Friday, August 14, 2009

Big Girls Do Cry...

A report released this week has revealed that women over the age of 26 (that would be be then) cry for an average of two hours and 14 minutes a week.
Apparantly we cry babies are most likely to get blubbing over a soppy film, a falling out with a partner, a bereavement, feeling tired or hearing someone else’s bad news.
Interestingly the survey found that the only age group which cries more than us grown ups are babies under the age of two.
Yes, on average, women over the age of 26 shed more tears than the average pre-schooler having their requisite 94 tantrums a day and bursting into tears over everything from Peppa Pig ending to the lack of a decent supply of Smarties when they have a sugar craving.
We grown women also cry more than teenagers going through all the hormone overload and teenage angsty stuff. I’m pretty sure I spent most of my teenage years weeping about one thing or another in an overly dramatic fashion from the state of the environment to the demise of my favourite pop group. I almost had to be signed into Gransha when Bros split up and went into an official period of mourning for at least a week.
I think as many of us get older we find that we become more emotional. I’m certainly more prone to letting down my defences and having a good oul cry from time to time.
That blasted ad for SMA, for example, can have me weeping into my cup of tea while I don’t even try watching sad films any more after a very unfortunate incident following my viewing of ‘What Dreams May Come’ with my husband. I think I used up a few weeks worth of crying in that night alone and had a headache for two days afterwards.
Needless to say falling out with my partner (which nearly happened when I couldn’t pull myself together after watching ‘What Dreams May Come’) is upsetting – and it’s hardly surprising that the survey found people tend to cry over a bereavement. It’s hardly rocket science that either falling out with the person or people who mean most to you, or losing someone you love will have you reaching for the hankies. There are few people who can experience such things without letting their emotions out in a damn good cry.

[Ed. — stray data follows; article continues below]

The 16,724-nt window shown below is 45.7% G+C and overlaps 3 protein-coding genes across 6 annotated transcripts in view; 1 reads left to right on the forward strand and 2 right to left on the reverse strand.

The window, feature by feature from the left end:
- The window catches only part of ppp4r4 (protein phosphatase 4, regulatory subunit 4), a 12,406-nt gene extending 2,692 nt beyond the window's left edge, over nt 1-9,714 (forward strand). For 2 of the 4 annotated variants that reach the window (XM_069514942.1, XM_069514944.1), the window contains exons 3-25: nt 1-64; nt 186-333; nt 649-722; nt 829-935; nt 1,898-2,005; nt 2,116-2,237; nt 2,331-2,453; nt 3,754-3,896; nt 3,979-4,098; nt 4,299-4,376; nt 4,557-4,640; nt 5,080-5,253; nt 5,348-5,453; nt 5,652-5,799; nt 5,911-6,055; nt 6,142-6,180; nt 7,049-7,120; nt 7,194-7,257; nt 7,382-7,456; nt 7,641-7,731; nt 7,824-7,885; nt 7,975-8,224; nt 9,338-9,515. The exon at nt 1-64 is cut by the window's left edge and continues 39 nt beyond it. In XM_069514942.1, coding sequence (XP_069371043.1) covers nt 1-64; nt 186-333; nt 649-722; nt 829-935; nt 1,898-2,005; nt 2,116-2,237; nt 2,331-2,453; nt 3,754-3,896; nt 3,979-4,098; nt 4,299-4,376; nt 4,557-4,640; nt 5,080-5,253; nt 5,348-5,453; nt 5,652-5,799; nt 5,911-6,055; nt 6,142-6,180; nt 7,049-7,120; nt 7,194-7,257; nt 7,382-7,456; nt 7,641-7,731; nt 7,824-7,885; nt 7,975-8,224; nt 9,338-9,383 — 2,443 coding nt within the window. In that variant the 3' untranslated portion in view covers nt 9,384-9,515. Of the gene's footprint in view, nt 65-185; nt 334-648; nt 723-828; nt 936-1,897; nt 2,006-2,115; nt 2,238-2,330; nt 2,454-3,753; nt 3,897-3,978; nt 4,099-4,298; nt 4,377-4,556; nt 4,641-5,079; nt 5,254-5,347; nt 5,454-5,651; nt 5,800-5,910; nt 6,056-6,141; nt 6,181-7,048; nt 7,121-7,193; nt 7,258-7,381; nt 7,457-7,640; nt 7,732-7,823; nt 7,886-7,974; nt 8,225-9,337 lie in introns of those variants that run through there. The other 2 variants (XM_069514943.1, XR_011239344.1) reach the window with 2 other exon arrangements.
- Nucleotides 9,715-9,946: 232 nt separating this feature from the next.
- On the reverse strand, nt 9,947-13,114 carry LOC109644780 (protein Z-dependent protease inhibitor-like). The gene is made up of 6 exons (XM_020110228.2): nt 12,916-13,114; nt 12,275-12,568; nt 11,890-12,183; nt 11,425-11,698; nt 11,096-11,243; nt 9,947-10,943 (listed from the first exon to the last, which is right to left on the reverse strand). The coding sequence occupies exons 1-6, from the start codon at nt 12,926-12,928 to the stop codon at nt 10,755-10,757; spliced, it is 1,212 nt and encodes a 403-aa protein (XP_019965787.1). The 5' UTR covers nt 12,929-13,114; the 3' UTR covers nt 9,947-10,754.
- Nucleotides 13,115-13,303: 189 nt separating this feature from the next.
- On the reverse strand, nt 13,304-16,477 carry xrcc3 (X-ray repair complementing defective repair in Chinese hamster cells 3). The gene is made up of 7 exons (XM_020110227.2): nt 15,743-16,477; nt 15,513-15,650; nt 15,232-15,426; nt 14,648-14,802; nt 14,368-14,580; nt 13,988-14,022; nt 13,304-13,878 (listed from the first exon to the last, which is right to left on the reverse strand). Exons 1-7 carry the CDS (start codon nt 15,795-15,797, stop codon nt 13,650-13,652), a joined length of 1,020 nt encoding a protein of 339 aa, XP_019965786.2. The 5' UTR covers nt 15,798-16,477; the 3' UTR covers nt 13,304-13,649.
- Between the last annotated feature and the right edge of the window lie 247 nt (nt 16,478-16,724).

I’m not surprised that ‘feeling tired’ ranks up there in the top five too. We all seem to be busier than ever before – even with the invention of labour saving devices – and there is a culture out there at the moment of keeping going even when you are sleep deprived, ill and feeling as if you are running on empty. I’m sure there isn’t a person reading this who hasn’t, at least one, had a ‘stop the world I want to get off’ moment and yes, I admit some of my most spectacular crying fits have been when I’ve been over tired. Those will generally be the times when I lose it all together and do one of those horrendous ugly cries where anything I try to say comes out as inaudible snorts and squeals and I’ll phone my mammy and cry on her shoulder. (The husband is still too traumatised by my previous big crying fit to cope with me on emotion over load any more).
What does surprise me, however, is how hearing other people’s bad news really can affect me in a way that it never used to. It isn’t a case that I used to be hard hearted but recently I find that it takes very little to have me sobbing. If I hear of someone losing their job, of someone trying to cope with a sick child or ailing parent, or if I just hear that someone else is finding life a little tough I do find myself more affected than ever before.
Bizarrely I can also find myself welling up at things which really, actually aren’t that sad at all. I remember vividly visiting the boy’s school for an induction meeting and looking around the big assembly hall, imagining my wee man there, and having to fight back the tears. He wasn’t with me and the headmaster was wittering on about the uniform code but something in my brain found this overly emotional and I had to take a few deep breaths to steady myself.
Thankfully I’m also more likely to shed happy tears this weather. There is nothing better than laughing til you cry or being so overwhelmed with love or admiration for someone that you get misty eyed. I’ve cried when friends have married, when they have had babies, when they have achieved their goals and dreams and some times just when I am sitting in a room with them having the craic and I realise that I’m very lucky to have those people in my life.
Crying is a healthy way to release our emotions and while I think no one other than women really get the concept of a “good cry” I’m glad that I don’t have to feel I should bottle up my emotions, be they positive or negative.
If that makes me a cry-baby, then I’ll happily wear my title with pride.

1 comment:

The wife of bold said...

Yep - that sure sounds like me, it's good to know i'm not the only one who cry's at the drop of a hat.

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